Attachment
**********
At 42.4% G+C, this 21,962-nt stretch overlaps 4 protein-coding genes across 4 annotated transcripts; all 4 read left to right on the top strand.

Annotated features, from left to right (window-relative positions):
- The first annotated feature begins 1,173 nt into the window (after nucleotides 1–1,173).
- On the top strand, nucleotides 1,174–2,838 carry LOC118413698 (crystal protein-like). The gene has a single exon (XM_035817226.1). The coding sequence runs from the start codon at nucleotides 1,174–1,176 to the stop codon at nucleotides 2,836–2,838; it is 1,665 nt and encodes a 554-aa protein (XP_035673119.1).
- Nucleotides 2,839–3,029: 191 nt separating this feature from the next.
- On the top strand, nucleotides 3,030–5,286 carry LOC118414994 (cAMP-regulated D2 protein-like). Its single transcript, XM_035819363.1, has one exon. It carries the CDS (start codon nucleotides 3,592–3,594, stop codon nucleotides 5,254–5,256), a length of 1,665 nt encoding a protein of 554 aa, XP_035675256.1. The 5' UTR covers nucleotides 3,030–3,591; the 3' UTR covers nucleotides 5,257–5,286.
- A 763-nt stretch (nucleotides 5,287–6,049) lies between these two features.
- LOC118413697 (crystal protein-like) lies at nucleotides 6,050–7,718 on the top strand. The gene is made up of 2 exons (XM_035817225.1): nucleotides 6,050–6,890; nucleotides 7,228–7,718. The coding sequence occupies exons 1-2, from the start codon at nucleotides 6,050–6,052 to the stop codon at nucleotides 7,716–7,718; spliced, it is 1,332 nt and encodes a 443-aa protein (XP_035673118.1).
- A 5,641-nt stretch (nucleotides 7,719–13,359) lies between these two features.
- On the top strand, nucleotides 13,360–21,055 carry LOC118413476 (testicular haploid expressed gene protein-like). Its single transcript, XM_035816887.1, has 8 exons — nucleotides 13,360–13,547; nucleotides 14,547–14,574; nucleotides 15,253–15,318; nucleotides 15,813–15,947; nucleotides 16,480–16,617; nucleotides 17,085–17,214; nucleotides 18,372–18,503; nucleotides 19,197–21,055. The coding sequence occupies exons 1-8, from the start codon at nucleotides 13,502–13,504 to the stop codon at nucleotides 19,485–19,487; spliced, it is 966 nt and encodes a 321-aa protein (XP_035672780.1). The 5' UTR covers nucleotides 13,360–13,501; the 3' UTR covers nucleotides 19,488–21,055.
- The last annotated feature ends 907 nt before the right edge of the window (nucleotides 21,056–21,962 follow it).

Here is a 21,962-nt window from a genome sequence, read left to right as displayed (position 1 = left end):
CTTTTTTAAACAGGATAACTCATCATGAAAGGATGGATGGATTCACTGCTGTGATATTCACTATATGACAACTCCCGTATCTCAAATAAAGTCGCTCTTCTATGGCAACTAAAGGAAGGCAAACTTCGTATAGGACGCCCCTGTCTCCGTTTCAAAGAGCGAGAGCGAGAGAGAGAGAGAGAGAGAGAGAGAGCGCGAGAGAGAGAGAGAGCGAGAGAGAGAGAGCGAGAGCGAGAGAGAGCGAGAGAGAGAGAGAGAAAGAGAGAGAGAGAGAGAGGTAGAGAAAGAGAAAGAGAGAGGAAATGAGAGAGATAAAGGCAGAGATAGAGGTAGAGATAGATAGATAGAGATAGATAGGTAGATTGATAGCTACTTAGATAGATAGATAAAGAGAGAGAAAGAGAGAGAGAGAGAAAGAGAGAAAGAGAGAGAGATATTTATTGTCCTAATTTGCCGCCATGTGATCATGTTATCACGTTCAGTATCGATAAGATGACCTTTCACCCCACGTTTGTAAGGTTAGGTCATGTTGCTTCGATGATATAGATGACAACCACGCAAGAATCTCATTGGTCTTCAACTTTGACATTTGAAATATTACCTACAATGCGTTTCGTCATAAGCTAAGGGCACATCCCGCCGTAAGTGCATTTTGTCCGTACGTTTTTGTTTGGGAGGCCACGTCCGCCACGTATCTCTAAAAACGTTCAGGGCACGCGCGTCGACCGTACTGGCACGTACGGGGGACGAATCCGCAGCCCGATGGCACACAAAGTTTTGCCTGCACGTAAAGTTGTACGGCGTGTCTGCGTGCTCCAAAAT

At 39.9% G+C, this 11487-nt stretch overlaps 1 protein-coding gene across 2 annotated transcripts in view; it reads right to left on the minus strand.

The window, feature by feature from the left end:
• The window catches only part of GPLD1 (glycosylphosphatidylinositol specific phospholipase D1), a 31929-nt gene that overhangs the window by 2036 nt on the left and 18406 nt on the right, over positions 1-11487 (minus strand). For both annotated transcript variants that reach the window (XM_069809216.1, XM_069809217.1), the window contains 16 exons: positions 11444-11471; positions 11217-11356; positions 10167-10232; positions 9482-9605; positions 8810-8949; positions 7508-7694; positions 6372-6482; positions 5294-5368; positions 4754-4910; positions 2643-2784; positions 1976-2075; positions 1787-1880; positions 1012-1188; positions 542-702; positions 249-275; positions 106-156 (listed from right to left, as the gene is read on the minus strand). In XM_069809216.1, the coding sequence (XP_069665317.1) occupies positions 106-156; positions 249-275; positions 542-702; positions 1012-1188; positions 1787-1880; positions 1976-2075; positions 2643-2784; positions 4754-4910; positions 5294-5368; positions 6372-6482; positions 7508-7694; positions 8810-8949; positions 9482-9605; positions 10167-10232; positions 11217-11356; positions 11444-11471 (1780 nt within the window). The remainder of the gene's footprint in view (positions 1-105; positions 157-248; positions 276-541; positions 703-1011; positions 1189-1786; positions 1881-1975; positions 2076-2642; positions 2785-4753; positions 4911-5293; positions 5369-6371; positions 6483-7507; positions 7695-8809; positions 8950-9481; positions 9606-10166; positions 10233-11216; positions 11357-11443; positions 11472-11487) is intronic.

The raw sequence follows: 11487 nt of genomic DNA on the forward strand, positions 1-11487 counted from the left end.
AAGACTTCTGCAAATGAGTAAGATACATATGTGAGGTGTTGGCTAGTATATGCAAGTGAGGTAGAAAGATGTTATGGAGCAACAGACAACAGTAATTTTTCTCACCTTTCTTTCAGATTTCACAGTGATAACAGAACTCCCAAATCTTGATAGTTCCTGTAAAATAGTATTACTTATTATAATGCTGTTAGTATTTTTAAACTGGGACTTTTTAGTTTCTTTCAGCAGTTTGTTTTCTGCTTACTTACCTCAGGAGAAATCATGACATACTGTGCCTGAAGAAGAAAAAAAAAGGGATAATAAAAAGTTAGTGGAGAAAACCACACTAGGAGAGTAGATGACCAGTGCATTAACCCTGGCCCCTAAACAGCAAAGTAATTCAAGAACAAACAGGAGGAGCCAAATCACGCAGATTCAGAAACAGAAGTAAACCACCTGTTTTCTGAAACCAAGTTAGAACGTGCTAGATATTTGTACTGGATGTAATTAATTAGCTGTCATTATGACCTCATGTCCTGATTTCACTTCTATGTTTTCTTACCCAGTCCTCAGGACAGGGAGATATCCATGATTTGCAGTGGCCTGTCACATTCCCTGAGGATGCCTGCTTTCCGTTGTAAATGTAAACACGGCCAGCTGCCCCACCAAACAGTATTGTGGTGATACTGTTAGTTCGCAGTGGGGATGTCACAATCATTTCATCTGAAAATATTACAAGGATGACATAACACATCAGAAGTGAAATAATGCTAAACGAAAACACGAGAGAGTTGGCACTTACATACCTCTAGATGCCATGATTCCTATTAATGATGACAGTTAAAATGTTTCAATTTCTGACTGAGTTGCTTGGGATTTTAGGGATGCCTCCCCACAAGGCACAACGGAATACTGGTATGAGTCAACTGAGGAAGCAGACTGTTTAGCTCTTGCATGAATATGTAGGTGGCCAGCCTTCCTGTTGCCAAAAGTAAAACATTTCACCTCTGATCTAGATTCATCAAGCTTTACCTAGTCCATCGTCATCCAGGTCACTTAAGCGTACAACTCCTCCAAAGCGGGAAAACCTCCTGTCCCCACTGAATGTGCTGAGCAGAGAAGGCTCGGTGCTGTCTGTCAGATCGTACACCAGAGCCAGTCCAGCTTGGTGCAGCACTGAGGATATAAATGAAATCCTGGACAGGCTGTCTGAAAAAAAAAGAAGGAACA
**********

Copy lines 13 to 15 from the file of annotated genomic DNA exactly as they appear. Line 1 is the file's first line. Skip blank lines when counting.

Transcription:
CTTTTTTAAACAGGATAACTCATCATGAAAGGATGGATGGATTCACTGCTGTGATATTCACTATATGACAACTCCCGTATCTCAAATAAAGTCGCTCTTCTATGGCAACTAAAGGAAGGCAAACTTCGTATAGGACGCCCCTGTCTCCGTTTCAAAGAGCGAGAGCGAGAGAGAGAGAGAGAGAGAGAGAGAGCGCGAGAGAGAGAGAGAGCGAGAGAGAGAGAGCGAGAGCGAGAGAGAGCGAGAGAGAGAGAGAGAAAGAGAGAGAGAGAGAGAGGTAGAGAAAGAGAAAGAGAGAGGAAATGAGAGAGATAAAGGCAGAGATAGAGGTAGAGATAGATAGATAGAGATAGATAGGTAGATTGATAGCTACTTAGATAGATAGATAAAGAGAGAGAAAGAGAGAGAGAGAGAAAGAGAGAAAGAGAGAGAGATATTTATTGTCCTAATTTGCCGCCATGTGATCATGTTATCACGTTCAGTATCGATAAGATGACCTTTCACCCCACGTTTGTAAGGTTAGGTCATGTTGCTTCGATGATATAGATGACAACCACGCAAGAATCTCATTGGTCTTCAACTTTGACATTTGAAATATTACCTACAATGCGTTTCGTCATAAGCTAAGGGCACATCCCGCCGTAAGTGCATTTTGTCCGTACGTTTTTGTTTGGGAGGCCACGTCCGCCACGTATCTCTAAAAACGTTCAGGGCACGCGCGTCGACCGTACTGGCACGTACGGGGGACGAATCCGCAGCCCGATGGCACACAAAGTTTTGCCTGCACGTAAAGTTGTACGGCGTGTCTGCGTGCTCCAAAAT

At 39.9% G+C, this 11487-nt stretch overlaps 1 protein-coding gene across 2 annotated transcripts in view; it reads right to left on the minus strand.

The window, feature by feature from the left end: